For questions or disagreements, visit with student pairs and help them refer to the text of the Constitution to clarify the status of each institution. As a living document, they knew that the Constitution would need to grow and change through amendments that would meet the times and the needs of society.
Later, in Lesson 5, students will explore and experience the amendment process in full. To further discuss the process delegates created for amending the Constitution using Constitution Fact Sheet 2 and historical events and amendments related to voting rights using the Voting Timeline Reproduciblesee Lesson Extension 3.
Wrap-up With the Essential Question Return to the Essential Question that was written on the board at the beginning of the lesson. Open a discussion in which students respond to this question, based on their class experience.
Encourage students to support their responses with text and details from the Constitution and the Bill of Rights. They will write a one-page essay that responds to a remark Chief Justice Warren Burger made on the th birthday of the Constitution and speculates about a possible course for the United States had the Constitution not been ratified or had certain government institutions not been created.
When the assignment is due, ask for volunteers to read their essays aloud to the class.United states government lesson plans and worksheets from thousands of teacher-reviewed resources to help you inspire students learning. Learners become "experts," by reading and group discussion, on Get Free Access See Review The United States government functions smoothly only with the successful and peaceful transition of power.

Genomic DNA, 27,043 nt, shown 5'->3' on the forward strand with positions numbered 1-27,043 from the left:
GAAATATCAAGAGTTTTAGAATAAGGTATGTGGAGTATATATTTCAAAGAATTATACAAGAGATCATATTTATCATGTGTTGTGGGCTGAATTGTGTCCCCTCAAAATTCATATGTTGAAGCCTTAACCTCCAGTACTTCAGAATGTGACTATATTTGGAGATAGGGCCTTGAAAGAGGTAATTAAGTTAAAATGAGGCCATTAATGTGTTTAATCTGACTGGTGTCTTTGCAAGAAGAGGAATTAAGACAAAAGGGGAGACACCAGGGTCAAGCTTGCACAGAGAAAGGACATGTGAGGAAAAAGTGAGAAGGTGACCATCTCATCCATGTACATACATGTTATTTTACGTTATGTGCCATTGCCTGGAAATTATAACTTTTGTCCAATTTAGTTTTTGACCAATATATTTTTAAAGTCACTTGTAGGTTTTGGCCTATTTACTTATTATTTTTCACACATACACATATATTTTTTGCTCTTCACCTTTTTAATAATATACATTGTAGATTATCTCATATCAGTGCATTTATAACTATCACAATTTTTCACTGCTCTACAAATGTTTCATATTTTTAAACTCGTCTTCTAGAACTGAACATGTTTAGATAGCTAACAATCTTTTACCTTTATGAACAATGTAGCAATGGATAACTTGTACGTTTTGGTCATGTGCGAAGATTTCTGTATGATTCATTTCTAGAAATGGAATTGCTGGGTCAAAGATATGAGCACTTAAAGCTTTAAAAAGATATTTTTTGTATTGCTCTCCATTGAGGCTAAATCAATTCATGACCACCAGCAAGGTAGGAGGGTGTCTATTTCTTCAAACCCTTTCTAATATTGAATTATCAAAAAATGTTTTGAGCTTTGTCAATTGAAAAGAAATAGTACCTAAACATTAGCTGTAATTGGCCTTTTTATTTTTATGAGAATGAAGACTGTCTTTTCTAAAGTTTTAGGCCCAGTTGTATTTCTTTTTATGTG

Health care in the United States is provided by many distinct organizations.
Health care facilities are largely owned and operated by private sector businesses. 58% of US community hospitals are non-profit, 21% are government owned, and 21% are for-profit. According to the World Health Organization (WHO), the United States spent more on health care per capita ($9,), and more on health care.
The United States Remains the Global Leader in Business and Investment Infosys, an India-based global leader in consulting, technology and next-generation services, plans to establish a U.S. Education Center in Indianapolis, Indiana. A discussion of Education for Sustainable Development, its origins, the challenges and barriers to reorienting education systems to address sustainability, the importance of public participation and managing change.
The United States Remains the Global Leader in Business and Investment Infosys, an India-based global leader in consulting, technology and next-generation services, plans to establish a U.S. Education Center in Indianapolis, Indiana. Unfortunately, there is plenty of reason to worry that China may have an edge in implementing policies practically cribbed from the United States. Teach students about the development and role of the Constitution of the United States. After reviewing background information, students will study different sections of the Constitutuion through a research activity and create an essay that considers what the country would be like without the Constitution.
Also included is a case study of the Toronto, Canada, Board of Education. Irish Immigration to the United States; John Winthrop and the Puritans; Home» History Lesson Plans» United States History» Native American Stereotypes and Assimilation. After a discussion of the men in the pictures, what they may have done for a living, etc.
I then share with the students that they are in fact Cherokee chiefs. A discussion of Education for Sustainable Development, its origins, the challenges and barriers to reorienting education systems to address sustainability, the importance of public participation and managing change.
In the case of the United States, more education has not led to sustainability. In many countries, the current level of.